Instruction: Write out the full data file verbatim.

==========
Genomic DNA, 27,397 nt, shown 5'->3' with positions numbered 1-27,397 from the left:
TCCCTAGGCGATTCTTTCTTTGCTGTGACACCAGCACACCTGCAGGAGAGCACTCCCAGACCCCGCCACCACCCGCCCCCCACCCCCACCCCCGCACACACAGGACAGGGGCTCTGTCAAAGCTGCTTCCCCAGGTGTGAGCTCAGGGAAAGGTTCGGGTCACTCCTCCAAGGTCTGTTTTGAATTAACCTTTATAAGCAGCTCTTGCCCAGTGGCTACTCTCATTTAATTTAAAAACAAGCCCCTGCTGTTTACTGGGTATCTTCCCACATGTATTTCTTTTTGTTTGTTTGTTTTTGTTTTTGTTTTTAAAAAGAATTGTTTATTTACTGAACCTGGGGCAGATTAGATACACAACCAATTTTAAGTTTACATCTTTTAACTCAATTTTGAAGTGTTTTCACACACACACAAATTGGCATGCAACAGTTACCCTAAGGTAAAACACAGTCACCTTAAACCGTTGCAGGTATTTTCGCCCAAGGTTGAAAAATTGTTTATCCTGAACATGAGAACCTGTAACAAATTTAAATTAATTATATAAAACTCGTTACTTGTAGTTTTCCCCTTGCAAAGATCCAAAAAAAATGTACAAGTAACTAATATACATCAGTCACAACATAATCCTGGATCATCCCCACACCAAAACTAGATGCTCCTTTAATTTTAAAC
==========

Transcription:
Genomic DNA, 27,397 nt, shown 5'->3' with positions numbered 1-27,397 from the left:
TCCCTAGGCGATTCTTTCTTTGCTGTGACACCAGCACACCTGCAGGAGAGCACTCCCAGACCCCGCCACCACCCGCCCCCCACCCCCACCCCCGCACACACAGGACAGGGGCTCTGTCAAAGCTGCTTCCCCAGGTGTGAGCTCAGGGAAAGGTTCGGGTCACTCCTCCAAGGTCTGTTTTGAATTAACCTTTATAAGCAGCTCTTGCCCAGTGGCTACTCTCATTTAATTTAAAAACAAGCCCCTGCTGTTTACTGGGTATCTTCCCACATGTATTTCTTTTTGTTTGTTTGTTTTTGTTTTTGTTTTTAAAAAGAATTGTTTATTTACTGAACCTGGGGCAGATTAGATACACAACCAATTTTAAGTTTACATCTTTTAACTCAATTTTGAAGTGTTTTCACACACACACAAATTGGCATGCAACAGTTACCCTAAGGTAAAACACAGTCACCTTAAACCGTTGCAGGTATTTTCGCCCAAGGTTGAAAAATTGTTTATCCTGAACATGAGAACCTGTAACAAATTTAAATTAATTATATAAAACTCGTTACTTGTAGTTTTCCCCTTGCAAAGATCCAAAAAAAATGTACAAGTAACTAATATACATCAGTCACAACATAATCCTGGATCATCCCCACACCAAAACTAGATGCTCCTTTAATTTTAAAC